Written by fabiorojas

July 11, 2018 at 5:18 pm

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homo economicus, homo oppressus

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The discipline of economics has often been derided by other academics for endorsing a limited view of humanity called “homo economicus.” In most economic models, you describe people as “utility maximizers” – people who try to increase, or maximize, well being, broadly defined. There are things like costs, incentives, and budgets, and humans try to find the best action given these constraints.

Like all academic models, it has its advantages. Homo economicus is actually a great way to help you think about why, say, Trump’s trade tariffs might hurt consumers. It is also a nice way to think about situations that are obviously about choice, even if it is not about commerce, such as some types of crime or how government agencies choose policy. At the same time, the model is inherently limiting. Fitting everything into a model of choice often misses the point or is highly misleading. Some critics will even go further and say that the homo economicus model teaches people to be selfish and not care about others.

Sociology has its own version of homo economicus, a theory that simplifies the world but has some real limitations. I call it “homo oppressus.” In this model of the world, human beings are driven by two psychological impulses:

  1. Homo oppressus sees that world in terms of in groups and out groups.
  2. Homo oppressus actively seeks to defend the status and privilege of their group.

There is an important normative side to “Homo oppressus” theory – the actions of lower status groups are usually seen in a better light than actions of higher status groups, which might be called “the underdog bias.” There is also a second bias concerning policy – policies that try to minimize in-group/out-group differences are preferred to those that increase baseline levels of well being but maintain inter-group inequalities.

Like homo economicus, homo oppressus has many intellectual advantages. It is simple to state and understand. It is very relevant to the social world and it is fairly easy to apply in research. There is a lot of truth in the model.

What are the disadvantages? It has the same disadvantages that any simplification of the social world will have. Too much research on homo oppressus may lead you to ignore other important aspects of the social world. Homo oppressus also has some unique disadvantages.

First, homo oppressus encourages people to see the world as a zero sum conflict. Marx is the classic example. There may be some short term economic growth, but ultimately social classes come into conflict. We also see versions of homo oppressus in feminist/masculinist theories, religious orthodoxy, and critical race theories. It is incredibly hard for someone committed to homo oppressus to understand that life is not zero sum and that many activities can enhance global well being yet still maintain inequality in various ways.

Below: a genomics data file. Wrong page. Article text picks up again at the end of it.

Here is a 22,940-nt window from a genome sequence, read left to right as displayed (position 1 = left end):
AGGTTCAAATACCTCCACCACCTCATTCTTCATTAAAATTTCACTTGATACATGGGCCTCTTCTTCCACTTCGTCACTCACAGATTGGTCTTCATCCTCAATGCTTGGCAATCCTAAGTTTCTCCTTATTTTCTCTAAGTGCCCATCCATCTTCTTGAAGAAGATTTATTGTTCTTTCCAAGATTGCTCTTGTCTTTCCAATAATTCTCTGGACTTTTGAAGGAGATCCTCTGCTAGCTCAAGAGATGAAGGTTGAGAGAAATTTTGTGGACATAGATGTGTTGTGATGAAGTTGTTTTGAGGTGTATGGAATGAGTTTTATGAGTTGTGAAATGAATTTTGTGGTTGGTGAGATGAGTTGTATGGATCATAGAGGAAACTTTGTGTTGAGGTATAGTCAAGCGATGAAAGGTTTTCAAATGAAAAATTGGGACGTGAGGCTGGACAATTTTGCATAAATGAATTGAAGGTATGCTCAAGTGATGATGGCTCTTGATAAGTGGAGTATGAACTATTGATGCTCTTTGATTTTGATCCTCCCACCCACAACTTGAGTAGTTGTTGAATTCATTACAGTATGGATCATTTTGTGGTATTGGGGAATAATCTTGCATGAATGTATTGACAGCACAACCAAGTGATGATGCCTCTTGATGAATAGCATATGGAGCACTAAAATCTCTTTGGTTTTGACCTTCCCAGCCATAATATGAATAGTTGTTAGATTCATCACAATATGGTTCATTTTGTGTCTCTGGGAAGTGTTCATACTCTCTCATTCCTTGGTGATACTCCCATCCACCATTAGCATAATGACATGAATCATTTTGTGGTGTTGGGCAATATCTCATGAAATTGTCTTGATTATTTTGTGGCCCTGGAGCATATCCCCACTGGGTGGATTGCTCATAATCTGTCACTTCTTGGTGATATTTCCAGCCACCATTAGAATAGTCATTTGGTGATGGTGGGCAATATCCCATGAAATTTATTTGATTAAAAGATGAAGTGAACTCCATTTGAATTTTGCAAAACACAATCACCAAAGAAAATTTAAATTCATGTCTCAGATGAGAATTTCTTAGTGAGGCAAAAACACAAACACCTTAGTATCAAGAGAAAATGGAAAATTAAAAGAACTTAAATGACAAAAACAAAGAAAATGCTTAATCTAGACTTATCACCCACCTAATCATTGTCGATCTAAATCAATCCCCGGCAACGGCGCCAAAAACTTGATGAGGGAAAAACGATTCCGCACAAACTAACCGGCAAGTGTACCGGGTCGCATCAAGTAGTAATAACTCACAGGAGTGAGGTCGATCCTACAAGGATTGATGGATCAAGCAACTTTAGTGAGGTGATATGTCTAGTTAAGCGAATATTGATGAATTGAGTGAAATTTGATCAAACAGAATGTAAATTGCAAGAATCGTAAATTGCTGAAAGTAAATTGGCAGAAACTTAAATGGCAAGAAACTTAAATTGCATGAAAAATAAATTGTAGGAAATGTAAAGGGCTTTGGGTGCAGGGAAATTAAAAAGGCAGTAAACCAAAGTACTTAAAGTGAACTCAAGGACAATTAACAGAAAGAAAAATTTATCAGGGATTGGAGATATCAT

Second, on the level of ethics, homo oppressus encourages the view that the value of individuals lies in their ability to wage wars against oppression waged by the outgroup. If you aren’t fighting inequality, you are suspect. There is little in homo oppressus theory that identifies the value of individuals beyond the front lines of this battle.

What is the alternative? It is not obvious, but perhaps sociologists could work on a more expansive view of humanity, one that is about community. In such a view, conflict would be present, and perhaps an important feature, but it wouldn’t be the overwhelming feature. It’s worth thinking about.

++++++++

BUY THESE BOOKS!!
50+ chapters of grad skool advice goodness: Grad Skool Rulz ($4.44 – cheap!!!!)
A theory book you can understand!!! Theory for the Working Sociologist (discount code: ROJAS – 30% off!!)
The rise of Black Studies:  From Black Power to Black Studies 
Did Obama tank the antiwar movement? Party in the Street
Read Contexts Magazine– It’s Awesome!

Written by fabiorojas

July 10, 2018 at 2:46 pm

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the organizational sociology of art stinchcombe

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News came that the eminent and well loved Art Stinchcombe passed on. Here, I want to briefly reflect on two of Stinchcombe’s most important contributions to organizational sociology – the 1965 article in the Handbook of Organizations and his 1990 book, Information and Organizations.

The 1965 Handbook of Organizations chapter – “Social Structure and Organizations” – proves that you never know what will become your trademark article. This edited volume chapter was a foundational text for neo-institutionalists and has gathered about 8,000 (!) citations in Google Scholar. It’s big contribution is to argue that organizations don’t respond exclusively to internal deliberations over costs and benefits. Rather, they exists in a larger “environment” and that you must conform to survive. Further, Stinchcombe argued for an early version of path dependence theory – once the environment “imprints” your organization, it’s hard to change, thus leading to a lot of inertia.

Organizational theorists also know Stinchcombe as the author of Information and Organizations, a book that expands on the view that organizational structure reflects a never ending attempt to manage uncertainty. It’s a book with numerous interesting arguments, some of which I don’t buy, but always engaging. There are numerous commentaries on classic case studies of org theory, the theory of routines, university life, and occupational structures.

This is only a small window into Stinchcombe’s work and we just take a moment to celebrate his work by looking back on a career full of great work.

++++++++

BUY THESE BOOKS!!
50+ chapters of grad skool advice goodness: Grad Skool Rulz ($4.44 – cheap!!!!)
A theory book you can understand!!! Theory for the Working Sociologist (discount code: ROJAS – 30% off!!)
The rise of Black Studies:  From Black Power to Black Studies 
Did Obama tank the antiwar movement? Party in the Street
Read Contexts Magazine– It’s Awesome!

Written by fabiorojas

July 9, 2018 at 4:12 pm

Posted in uncategorized